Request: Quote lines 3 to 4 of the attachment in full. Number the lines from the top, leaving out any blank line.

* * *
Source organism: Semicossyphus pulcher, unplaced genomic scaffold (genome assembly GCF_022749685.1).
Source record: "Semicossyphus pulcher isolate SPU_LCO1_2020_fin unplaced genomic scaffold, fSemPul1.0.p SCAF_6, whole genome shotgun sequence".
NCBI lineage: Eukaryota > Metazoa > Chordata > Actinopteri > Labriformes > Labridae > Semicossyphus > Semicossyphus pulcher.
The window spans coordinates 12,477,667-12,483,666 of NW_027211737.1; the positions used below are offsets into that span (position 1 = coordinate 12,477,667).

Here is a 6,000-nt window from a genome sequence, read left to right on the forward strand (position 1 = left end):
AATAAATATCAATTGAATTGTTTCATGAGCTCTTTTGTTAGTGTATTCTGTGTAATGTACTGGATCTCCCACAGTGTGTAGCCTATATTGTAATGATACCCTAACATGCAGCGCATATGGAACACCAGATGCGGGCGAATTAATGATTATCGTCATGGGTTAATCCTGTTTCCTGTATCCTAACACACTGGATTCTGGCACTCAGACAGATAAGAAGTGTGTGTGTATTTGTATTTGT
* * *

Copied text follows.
NCBI lineage: Eukaryota > Metazoa > Chordata > Actinopteri > Labriformes > Labridae > Semicossyphus > Semicossyphus pulcher.
The window spans coordinates 12,477,667-12,483,666 of NW_027211737.1; the positions used below are offsets into that span (position 1 = coordinate 12,477,667).